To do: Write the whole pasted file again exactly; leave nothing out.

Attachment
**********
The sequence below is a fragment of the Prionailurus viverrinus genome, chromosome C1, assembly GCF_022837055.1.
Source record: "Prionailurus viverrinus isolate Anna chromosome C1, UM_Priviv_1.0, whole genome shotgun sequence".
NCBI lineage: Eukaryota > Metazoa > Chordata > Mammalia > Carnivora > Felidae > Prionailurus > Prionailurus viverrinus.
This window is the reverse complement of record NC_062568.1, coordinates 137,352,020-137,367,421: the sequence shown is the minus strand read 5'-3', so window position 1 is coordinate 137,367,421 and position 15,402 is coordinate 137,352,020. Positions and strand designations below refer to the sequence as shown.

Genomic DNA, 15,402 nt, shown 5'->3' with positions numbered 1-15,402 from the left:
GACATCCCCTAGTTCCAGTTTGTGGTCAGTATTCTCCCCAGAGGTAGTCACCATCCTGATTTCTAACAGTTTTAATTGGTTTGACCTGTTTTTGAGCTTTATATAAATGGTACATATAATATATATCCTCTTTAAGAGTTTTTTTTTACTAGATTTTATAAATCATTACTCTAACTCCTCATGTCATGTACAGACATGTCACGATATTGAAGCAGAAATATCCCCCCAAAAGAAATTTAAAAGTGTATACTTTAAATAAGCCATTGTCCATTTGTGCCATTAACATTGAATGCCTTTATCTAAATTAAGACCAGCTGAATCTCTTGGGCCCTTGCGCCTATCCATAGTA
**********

The sequence below is a fragment of the Prionailurus viverrinus genome, chromosome C1, assembly GCF_022837055.1.
Source record: "Prionailurus viverrinus isolate Anna chromosome C1, UM_Priviv_1.0, whole genome shotgun sequence".
NCBI lineage: Eukaryota > Metazoa > Chordata > Mammalia > Carnivora > Felidae > Prionailurus > Prionailurus viverrinus.
This window is the reverse complement of record NC_062568.1, coordinates 137,352,020-137,367,421: the sequence shown is the minus strand read 5'-3', so window position 1 is coordinate 137,367,421 and position 15,402 is coordinate 137,352,020. Positions and strand designations below refer to the sequence as shown.

Genomic DNA, 15,402 nt, shown 5'->3' with positions numbered 1-15,402 from the left:
GACATCCCCTAGTTCCAGTTTGTGGTCAGTATTCTCCCCAGAGGTAGTCACCATCCTGATTTCTAACAGTTTTAATTGGTTTGACCTGTTTTTGAGCTTTATATAAATGGTACATATAATATATATCCTCTTTAAGAGTTTTTTTTTACTAGATTTTATAAATCATTACTCTAACTCCTCATGTCATGTACAGACATGTCACGATATTGAAGCAGAAATATCCCCCCAAAAGAAATTTAAAAGTGTATACTTTAAATAAGCCATTGTCCATTTGTGCCATTAACATTGAATGCCTTTATCTAAATTAAGACCAGCTGAATCTCTTGGGCCCTTGCGCCTATCCATAGTA